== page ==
The advent of all thing’s web based has meant a plethora of payment mechanisms, and for those of us in compliance and traditional financial service provider roles crypto is seen as the new kid on the block with a taint of suspicion attached to it.
Like all new kids its experienced challenges as it fights these suspicions, battles against a lack of understanding and wading through unclear (or non-existent) regulations. However, this crypto kid is growing up fast and has many benefits, so let’s not stifle its growth.
Crypto is new to almost everyone and by educating ourselves and evolving our thinking, we can grow with it. And just as we do with other transactional mechanisms, if we protect against the risk posed by criminal elements wanting to harness new ways to hide money laundering or other criminal activity we can embrace it as a legitimate payment mechanism.
The challenge and attraction of crypto
Crypto has in the past been seen as an easy way to hide money laundering and crime, and as early adopters, criminals have certainly tried every avenue open to them but that is not the case today. In fact, the way criminals use crypto is no different to how criminals use traditional payments. If they want to get around a system to commit a crime they will.
The truth is, it’s actually easier to see and track transactional activity with crypto and view validation across blockchain analytics. Prosecutions in crypto which have occurred across the globe have often been because of the ability to track blockchain and transactions. In addition, the conversion of crypto to fiat currency and vice versa requires CDD at the onramp and offramp stages which provides transparency of the parties involved.
As reporting entities we’re well used to know your customer (KYC) activity, and the importance of understanding customer data and interpreting trends. This doesn’t change for crypto and will continue to be key whatever the payment mechanism.
2. Risk assessment can identify legitimate assets
Like any business, recognition of risks are crucial to operating crypto. Virtual asset service providers (VASPs) want to ensure that their clients are accessing legitimate assets and so a thorough risk assessment for every new product that surfaces is critical. This will help inform providers and links back to the tradition of know your customer.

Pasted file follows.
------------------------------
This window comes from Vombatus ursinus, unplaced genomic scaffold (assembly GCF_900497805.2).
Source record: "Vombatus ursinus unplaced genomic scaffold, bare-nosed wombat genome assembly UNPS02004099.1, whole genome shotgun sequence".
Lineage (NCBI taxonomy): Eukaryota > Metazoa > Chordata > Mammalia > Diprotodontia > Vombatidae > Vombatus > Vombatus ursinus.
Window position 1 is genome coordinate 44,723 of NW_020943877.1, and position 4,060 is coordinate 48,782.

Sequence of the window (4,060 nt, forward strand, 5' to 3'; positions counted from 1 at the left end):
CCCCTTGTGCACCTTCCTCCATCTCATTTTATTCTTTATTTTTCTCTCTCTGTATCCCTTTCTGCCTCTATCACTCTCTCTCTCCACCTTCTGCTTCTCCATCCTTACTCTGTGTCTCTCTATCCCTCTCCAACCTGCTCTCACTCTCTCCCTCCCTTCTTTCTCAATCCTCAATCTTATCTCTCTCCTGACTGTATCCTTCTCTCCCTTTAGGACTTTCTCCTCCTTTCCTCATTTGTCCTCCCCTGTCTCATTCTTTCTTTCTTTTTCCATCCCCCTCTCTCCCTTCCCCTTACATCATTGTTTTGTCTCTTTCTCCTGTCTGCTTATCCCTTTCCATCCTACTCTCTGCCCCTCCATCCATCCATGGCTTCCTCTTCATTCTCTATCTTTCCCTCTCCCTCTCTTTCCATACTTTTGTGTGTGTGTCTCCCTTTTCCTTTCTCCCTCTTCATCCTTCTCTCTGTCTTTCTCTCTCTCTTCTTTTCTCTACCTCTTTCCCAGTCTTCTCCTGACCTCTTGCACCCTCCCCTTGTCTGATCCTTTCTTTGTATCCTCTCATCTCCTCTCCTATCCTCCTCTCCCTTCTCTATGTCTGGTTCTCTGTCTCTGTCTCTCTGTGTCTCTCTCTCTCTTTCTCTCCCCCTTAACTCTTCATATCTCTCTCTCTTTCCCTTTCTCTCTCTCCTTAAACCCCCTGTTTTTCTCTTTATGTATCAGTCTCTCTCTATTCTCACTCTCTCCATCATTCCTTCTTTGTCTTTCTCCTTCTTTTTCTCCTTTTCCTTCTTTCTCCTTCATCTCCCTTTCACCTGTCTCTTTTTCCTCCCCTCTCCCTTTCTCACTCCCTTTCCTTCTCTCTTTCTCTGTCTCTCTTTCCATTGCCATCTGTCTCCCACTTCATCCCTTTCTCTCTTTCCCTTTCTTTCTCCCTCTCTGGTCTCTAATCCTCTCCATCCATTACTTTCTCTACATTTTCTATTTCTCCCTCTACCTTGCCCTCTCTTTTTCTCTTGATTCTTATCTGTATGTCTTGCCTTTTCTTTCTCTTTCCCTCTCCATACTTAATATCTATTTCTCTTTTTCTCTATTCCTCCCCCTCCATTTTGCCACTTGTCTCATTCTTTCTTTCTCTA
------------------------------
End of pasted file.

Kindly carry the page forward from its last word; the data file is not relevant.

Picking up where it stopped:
If you are dealing with a new service provider in a day to day sense you need to be assured you are getting the product/service advertised and this is no different with virtual assets. The way in which risk is assessed will be different but like traditional assets, is critical to the process.
The key areas that I see in my AML consultancy world that most challenge VASPs are:
- when does a client become a client;
- the travel rule; and
- who is our supervisor?
It’s important that these challenges are talked through so that as a reporting entity you are totally sure of your position.
So when does a client become a client?
Well, consider the recommended risk based approach you’d take when onboarding any new client and your crypto compliance procedures should reflect this. Whilst legislative requirements may differ around the world, to avoid penalties from authorities don’t fall short on your procedures. Ensure you carry out customer due diligence, and use PEP and sanction screening alongside thorough identity checks.
Dealing with the travel rule
The Financial Action Task Force (FATF) states that the travel rule “requires VASPs and other financial institutions to share relevant originator and beneficiary information alongside virtual asset transactions.” However, this is proving a challenge globally with jurisdictions having different legislative requirements.
The FATF is attempting to make progress with this rule but jurisdictions are still not passing relevant travel rule laws.
We may not have got it right yet, but we need to stay open and agile as we deal with the complexities of cryptocurrency, and we continue to learn how best to meet the emerging challenges of travel rule compliance.
Who is our supervisor?
It’s clear that supervisors have different views and there is no definitive classification on where reporting entities sit within New Zealand. But supervisors are open to establishing good relationships with entities and working through challenges together. We should be open to developing these relationships and use networks to share information and educate.
Remember, crypto is a fast moving sector where information which may have been right a number of years ago, is no longer valid. We need to take control of our own education to ensure we are not flying blind.
3. It’s like eating cake
It’s like eating cake! I have to attribute this analogy to a Chainalysis webinar I recently watched, but this sums up the crypto world – ‘you can’t eat a cake all at once…it’s best eaten one slice at a time.’
Each crypto discussion I have is like eating another slice. The good thing about this is the cake goes on forever as we continue to be curious, new assets are introduced, and new tools are developed to help manage the assets.
Each slice may have a slightly different texture, and new recipes are coming out continuously, but with each slice, we develop, learn, and find out something new.
Embrace crypto innovation
Cryptocurrency isn’t going away, it is only going to become more and more common no matter what industry you’re in. So embrace it. Yes it has its challenges, some of which we’re still learning about, and we need to get the legislation right, but it’ll be worth it.
It wasn’t so long ago that cash and cheques were our only payment mechanisms, now look at how far we’ve come by embracing innovation and technology – let’s do it again.